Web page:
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Progress on UN SDGs limited in some areas

A mother holds her infant child outside Phnom Penh’s Kantha Bopha Children’s Hospital in 2016. Cambodia has made moderate progress in achieving the Sustainable Development Goals to help improve the lives of children.
A mother holds her infant child outside Phnom Penh’s Kantha Bopha Children’s Hospital in 2016. Cambodia has made moderate progress in achieving the Sustainable Development Goals to help improve the lives of children. Hong Menea

Progress on UN SDGs limited in some areas

Despite making moderate progress, Cambodia needs to step up its efforts in nutrition, sanitation and ending domestic violence in order to reach its UN Sustainable Development Goals, according to a new report from Unicef.

The global report, released this week, ranks Cambodia a middling 86th out of 146 countries, estimating that there are about 2.2 million Cambodian children, or 38.4 percent, living in poverty.

That is slightly higher than the worldwide average of 37 percent, with the global goal of lowering that figure to 18 percent by 2030.

Cambodia was deemed to be “on track” for things like child mortality rates and reducing HIV infections in young people, but needs to “accelerate” its efforts to reach goals related to health and girls’ rights.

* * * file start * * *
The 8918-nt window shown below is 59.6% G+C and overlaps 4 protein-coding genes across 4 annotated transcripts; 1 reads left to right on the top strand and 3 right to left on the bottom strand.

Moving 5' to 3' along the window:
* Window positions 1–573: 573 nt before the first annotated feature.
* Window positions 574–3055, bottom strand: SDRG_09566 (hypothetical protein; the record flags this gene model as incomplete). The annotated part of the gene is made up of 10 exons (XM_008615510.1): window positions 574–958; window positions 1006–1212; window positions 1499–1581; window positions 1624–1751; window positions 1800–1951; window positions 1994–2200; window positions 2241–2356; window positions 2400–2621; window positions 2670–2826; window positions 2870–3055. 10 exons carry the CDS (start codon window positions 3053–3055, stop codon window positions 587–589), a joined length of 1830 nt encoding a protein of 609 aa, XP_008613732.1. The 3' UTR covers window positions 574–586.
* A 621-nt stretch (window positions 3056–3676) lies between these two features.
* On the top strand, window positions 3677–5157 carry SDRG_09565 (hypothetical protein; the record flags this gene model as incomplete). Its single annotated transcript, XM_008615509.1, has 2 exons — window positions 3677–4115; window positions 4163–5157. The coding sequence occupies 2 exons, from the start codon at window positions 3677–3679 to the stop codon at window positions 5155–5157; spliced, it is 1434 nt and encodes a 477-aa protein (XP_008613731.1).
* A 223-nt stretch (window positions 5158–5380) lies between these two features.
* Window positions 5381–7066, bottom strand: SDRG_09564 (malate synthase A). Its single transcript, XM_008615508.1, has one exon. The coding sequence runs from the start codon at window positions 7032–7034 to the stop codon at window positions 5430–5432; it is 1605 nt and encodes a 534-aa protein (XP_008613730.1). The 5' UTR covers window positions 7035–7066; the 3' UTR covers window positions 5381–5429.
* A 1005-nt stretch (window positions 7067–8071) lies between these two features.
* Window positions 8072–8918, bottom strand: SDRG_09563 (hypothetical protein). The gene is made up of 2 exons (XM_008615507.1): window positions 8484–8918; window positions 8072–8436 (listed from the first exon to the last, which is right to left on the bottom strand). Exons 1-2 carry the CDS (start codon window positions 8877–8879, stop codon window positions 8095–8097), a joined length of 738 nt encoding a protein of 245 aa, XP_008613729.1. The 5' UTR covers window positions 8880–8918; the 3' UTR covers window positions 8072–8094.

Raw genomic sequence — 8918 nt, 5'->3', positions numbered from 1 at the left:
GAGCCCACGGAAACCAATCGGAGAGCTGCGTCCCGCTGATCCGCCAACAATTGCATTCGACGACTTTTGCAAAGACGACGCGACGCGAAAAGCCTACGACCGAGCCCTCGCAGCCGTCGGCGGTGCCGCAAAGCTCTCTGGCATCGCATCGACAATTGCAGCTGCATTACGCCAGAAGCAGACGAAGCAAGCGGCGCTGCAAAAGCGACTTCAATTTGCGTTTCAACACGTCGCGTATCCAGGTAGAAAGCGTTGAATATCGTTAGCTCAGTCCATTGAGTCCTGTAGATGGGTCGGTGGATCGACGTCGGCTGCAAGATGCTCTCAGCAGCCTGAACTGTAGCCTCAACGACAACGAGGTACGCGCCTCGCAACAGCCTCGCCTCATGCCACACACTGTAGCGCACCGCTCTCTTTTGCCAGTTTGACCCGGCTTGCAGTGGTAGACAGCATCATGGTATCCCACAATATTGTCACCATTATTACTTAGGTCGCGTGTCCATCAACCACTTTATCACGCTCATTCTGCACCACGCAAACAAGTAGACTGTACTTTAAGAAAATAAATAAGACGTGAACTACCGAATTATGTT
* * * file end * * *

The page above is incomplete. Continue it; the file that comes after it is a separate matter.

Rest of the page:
According to 2014 figures, 19 percent of women aged 20 to 24 were married or in a union before the age of 18, and 7 percent of women and girls aged 15 to 19 who had ever been in a relationship had been “subjected to physical, sexual or psychological violence by a current or former intimate partner”.

“While the adolescent birth rate decreased from 56 births per 1,000 adolescent girls aged 15-19 in 2000 to 44.1 in 2015 worldwide, it remains much higher in some regions,” the report reads. In Cambodia, it’s 57 births per 1,000 adolescent girls, but the latest figure is from 2013.

Gender and Development for Cambodia Executive Director Ros Sopheap said that a lack of sex education proved a challenge and that teenage pregnancies, at times, led parents to give their child permission to marry before the age of 18, as required by law.

“Girls could face with problems with their health – they are not ready to have a baby, they are not ready financially,” she said.

Meanwhile, Cambodia’s pre-valence of stunting (being below the average height for their age) and wasting (below the average weight for their height) under the age of 5 stood at 32 percent and 10 percent respectively.

Prime Minister Hun Sen earlier this month promised expectant mothers $50 to “combat malnutrition”.

The Unicef report noted outdated or inconsistent data could undermine the Sustainable Development Goals, saying that data should be seen “as the spine of system strengthening”.

Health Ministry spokesman Ly Sovann declined to comment on the report or child health, but maintained Cambodia’s response to outbreak of disease had improved in recent years.

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